Old    Matthew Bird (ldr)      Join Date: Nov 2002       04-13-2012, 11:55 AM Reply   
My boat is an 89 malibu and I had to replace the bunks in 09 so the originals lasted 20 years.

I went ahead and replaced with non PT lumber and marine carpet from Lowes.

recently I had some work done on my trailer by the original maker "VM trailers" and while i was there i found out that they also use non PT lumber. I figure if it's good enough for the oem trailer builder than it's good enough for me.
Old    Tallredrider (talltigeguy)      Join Date: Sep 2003       04-13-2012, 9:45 PM Reply   
My 06 had rotted bunks with regular wood from the manufacturer.

I replaced with PT wood and Stainless fasteners. Now liljohn tells me that my whole trailer is going to fall apart. I am not going to do that job again, so someone remind me to dredge up this thread in 2-3 years and see if he was right. I wonder if the carpet between the trailer mount and wood will be of any protection.

Last edited by talltigeguy; 04-13-2012 at 9:54 PM. Reason: ...
Old    Markj (markj)      Join Date: Apr 2005       04-14-2012, 1:09 AM Reply   
Amen brother. ^^^ I thought I had thought of everything by using PT wood with my 05. I'm struggling now with the idea of replacing my PT with Douglas Fir.
Old    Tom (boardjnky4)      Join Date: Dec 2011       04-14-2012, 4:34 AM Reply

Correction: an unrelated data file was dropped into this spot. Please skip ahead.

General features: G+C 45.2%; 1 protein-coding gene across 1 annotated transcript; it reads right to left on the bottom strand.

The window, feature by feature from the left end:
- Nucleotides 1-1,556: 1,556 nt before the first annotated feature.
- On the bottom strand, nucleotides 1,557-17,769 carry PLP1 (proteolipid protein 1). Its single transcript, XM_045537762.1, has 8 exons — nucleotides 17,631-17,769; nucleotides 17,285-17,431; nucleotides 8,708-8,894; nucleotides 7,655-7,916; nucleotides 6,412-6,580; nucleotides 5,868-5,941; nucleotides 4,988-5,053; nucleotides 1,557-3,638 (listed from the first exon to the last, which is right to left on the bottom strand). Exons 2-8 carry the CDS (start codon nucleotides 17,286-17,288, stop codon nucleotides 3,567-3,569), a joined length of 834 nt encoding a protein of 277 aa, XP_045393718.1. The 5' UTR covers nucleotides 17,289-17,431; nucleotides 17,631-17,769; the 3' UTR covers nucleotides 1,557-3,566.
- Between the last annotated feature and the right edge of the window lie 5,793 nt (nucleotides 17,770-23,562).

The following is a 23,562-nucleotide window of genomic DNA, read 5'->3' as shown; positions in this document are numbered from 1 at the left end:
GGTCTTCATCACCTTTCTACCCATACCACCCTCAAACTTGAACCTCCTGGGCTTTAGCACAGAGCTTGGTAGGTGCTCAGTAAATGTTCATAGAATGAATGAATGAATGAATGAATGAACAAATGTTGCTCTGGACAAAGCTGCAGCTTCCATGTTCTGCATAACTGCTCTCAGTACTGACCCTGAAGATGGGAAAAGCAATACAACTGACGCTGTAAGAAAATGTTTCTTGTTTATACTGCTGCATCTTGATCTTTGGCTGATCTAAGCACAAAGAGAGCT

PT lumber is not meant to protect wood from water. It is meant to protect wood from insects, like termites. There is no advantage to using pressure treated lumber here.
Old     (will5150)      Join Date: Oct 2002       04-15-2012, 1:12 PM Reply   
I have done the skids on my trailer - did them about three years ago - used PT wood, Glued the carpet then stapled- No issues.
Old    Brett Treiber (pc_sledge)      Join Date: Jan 2006       04-15-2012, 2:37 PM Reply   
Wow, I know I trailer and launch a lot, but I usually have to replce my bunk carpeting, and sometimes the bunk(s) every other season. I use marine grade carpet and pressure treated wood when I do mine, I never have noticed any corrosion problems.
Old    Who Cares (liljohn)      Join Date: May 2007       04-16-2012, 7:37 AM Reply   
I never said your trailer would fall apart. but you will see corrosion. problem is you wont see it untill it is way to late.
Old    Sparky Jay (wake_upppp)      Join Date: Nov 2003       04-16-2012, 9:12 PM Reply   
Did mine with PT a few years ago and as always all stainless hardware over fresh Imron paint. Have seen no issues and no soft boards like the non PT OEM used that was shot after a few years.
Old    Shawn (skuhleman)      Join Date: Aug 2011       04-17-2012, 6:34 AM Reply   
Looks like pressure treated wood and outdoor carpet from lowes is the way to go. Thanks guys. 3 bunks are in perfect shape, but one has a rotten section right above the mount. But the carpet is a little worse for wear.
Old    Tallredrider (talltigeguy)      Join Date: Sep 2003       04-17-2012, 9:40 PM Reply   
Quote:
Originally Posted by liljohn View Post
I never said your trailer would fall apart. but you will see corrosion. problem is you wont see it untill it is way to late.
I was exaggerating. But I for sure don't want to see the bunk supports rotting in a few years. It makes sense to me that copper in the wood is going to promote corrosion. I think it may help me living in an extremely dry enviroment that the water has very limited contact time with the boards and trailer. At least that is what I am hoping.

As for me, after doing some reading, I come to the same conclusion as Liljohn, and I would not use PT wood.